Oh yeah, there are a lot of other ways to attend schools in the US and this is by no means the only two ways.  I'm just here to share my experience and to talk about what I observe after my experience in applying. =)


Tuesday, August 6, 2013


This banner is awesome!
I just want to thank all the organizing committee for such a successful workshop this year!  I hope all the participants get what they need and are super pumped up to apply to the US.  By the way, if any of you out there need any assistance,  please find the respective facilitator's contact info through this page.  Also,  you guys can contact me too :)  Talk to me about scholarships, financial aid, essays and application process in general!

I wish those who are applying the very best,

And may you find your dream school!

Thursday, May 2, 2013

Khazanah Stage 2- Breakdown

Stage 2 is a full day assessment
It consists of a presentation, individual interview, group interview(with some critical reasoning) and critical reasoning (read and answer).

For the presentation, for my year, the topic was "Should Facebook be banned in the workplace?" So your group will either support or go against the topic.

Reminder that while the presentation is done by the whole group, each person is assessed individually, so try to carry yourself confidently in order to stand out of the crowd. Do not be discouraged if someone suddenly comes in and steer the whole group as if he/she was the chosen one,  each person is assessed individually so don't worry about it.  If you have any opinions about the group, you can always voice it out during the group interview.  Of course, play nice and don't undermine/diminish your counterparts in the group.

Individual interview
The individual interview is a cliche scholarship interview, with questions directed to you to dig the most information out of you.

Questions range from: "tell me about yourself", "tell me about a failure and how you overcame it", "what is your proudest achievement", "what is your future vision should you work in khazanah" and other questions of similar fashion. You don't need to memorize a script but just select a few interesting points to talk about for the interview.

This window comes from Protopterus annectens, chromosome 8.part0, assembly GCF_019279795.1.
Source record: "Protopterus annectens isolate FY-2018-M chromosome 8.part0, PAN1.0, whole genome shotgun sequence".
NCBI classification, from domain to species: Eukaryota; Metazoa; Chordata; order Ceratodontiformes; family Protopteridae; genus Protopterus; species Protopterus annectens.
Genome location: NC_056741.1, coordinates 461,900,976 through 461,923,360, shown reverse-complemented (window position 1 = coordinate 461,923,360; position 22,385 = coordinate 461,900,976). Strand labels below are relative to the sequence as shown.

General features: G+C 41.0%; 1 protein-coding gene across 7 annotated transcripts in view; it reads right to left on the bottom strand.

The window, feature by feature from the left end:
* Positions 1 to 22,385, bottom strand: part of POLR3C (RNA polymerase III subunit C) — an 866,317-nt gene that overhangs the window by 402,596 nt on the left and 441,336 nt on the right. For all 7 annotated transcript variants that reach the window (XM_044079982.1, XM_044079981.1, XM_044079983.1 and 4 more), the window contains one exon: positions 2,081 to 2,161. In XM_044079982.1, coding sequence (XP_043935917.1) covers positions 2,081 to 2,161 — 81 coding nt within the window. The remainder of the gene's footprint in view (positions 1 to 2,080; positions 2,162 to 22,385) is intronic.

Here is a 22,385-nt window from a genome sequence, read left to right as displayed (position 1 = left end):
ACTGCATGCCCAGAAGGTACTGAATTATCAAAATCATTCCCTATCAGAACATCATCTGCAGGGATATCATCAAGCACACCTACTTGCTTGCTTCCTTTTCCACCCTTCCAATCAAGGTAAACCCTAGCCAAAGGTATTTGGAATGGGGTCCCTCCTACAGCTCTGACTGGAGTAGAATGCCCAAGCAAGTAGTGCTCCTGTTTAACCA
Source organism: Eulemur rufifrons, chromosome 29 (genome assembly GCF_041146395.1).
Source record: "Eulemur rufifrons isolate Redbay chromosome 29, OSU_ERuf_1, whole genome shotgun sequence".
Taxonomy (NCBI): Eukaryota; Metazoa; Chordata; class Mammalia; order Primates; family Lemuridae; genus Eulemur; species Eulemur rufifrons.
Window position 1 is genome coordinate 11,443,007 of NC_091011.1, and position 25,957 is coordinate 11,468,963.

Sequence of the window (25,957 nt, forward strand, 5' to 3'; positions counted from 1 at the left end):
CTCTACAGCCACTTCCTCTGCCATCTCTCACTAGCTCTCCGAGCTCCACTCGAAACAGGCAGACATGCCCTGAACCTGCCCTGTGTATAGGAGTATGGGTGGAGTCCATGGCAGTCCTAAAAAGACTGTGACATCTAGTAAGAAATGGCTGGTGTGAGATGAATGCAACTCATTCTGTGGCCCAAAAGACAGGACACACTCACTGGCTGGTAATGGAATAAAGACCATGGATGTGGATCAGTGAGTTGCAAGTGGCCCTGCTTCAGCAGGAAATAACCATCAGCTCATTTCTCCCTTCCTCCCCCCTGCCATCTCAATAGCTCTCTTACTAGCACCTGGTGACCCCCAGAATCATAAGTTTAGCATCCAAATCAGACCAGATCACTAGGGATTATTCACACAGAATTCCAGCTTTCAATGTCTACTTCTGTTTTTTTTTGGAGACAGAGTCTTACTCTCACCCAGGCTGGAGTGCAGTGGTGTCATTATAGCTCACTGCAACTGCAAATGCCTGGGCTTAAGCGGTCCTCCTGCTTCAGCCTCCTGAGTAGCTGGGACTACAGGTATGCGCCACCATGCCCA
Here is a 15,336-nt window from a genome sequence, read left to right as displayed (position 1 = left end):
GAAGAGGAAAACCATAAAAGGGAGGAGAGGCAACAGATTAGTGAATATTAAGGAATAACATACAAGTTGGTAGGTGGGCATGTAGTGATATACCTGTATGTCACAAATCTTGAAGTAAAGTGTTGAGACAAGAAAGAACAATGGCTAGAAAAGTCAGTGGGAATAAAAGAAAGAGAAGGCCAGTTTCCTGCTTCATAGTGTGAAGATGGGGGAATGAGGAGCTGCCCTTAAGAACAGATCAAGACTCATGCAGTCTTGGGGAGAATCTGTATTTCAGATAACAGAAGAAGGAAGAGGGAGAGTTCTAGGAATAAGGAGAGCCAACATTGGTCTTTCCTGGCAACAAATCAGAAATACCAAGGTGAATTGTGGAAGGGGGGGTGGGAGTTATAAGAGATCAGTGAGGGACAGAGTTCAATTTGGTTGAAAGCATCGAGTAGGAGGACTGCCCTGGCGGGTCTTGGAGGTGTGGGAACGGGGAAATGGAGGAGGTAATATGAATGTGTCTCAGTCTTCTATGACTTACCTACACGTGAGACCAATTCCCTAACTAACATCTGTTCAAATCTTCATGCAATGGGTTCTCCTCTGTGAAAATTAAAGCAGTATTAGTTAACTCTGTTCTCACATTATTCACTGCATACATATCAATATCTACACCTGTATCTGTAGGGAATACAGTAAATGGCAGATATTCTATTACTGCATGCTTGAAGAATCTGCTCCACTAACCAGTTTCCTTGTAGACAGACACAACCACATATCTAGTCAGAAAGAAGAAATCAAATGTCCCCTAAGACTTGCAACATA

For more information about individual interviews, refer HERE on my posts about individual interviews.

Group interview
For the group interview, during my year, the panelist hands us a list of cards with two situations on each sides--in the front and back. Each person is suppose to pick a side and reason out why he or she chose it. Some questions are directed towards you about your group mates too; for example: "what do you think about XXX as a person?", "if there is a person you would like to eliminate, who should it be?", "which person is the strongest is the group" and "do you think XXX poses a threat to your advancement to the next stage?" Overall advice: play nice, get to know your group members beforehand and play each other's strengths out. Talk with confidence, play humble, highlight your strengths and don't bad mouth others in the group. 

Critical reasoning (writing based)
The last assessment was a critical reading (writing based) assessment. For my session, khazanah gave us a set of questions which was part of a survey. We were not asked to answered the survey but rather we were asked questions like: "is the survey effective or not?", "if a person answered (so and so) to question X, what is your opinion about him/her?" The questions are formulated to make you think.  Is also encourages you to speak about your personal stance/opinion about something.

So there you have it, a brief explanation of stage 2. I wish you all the best and good luck for your future endeavors.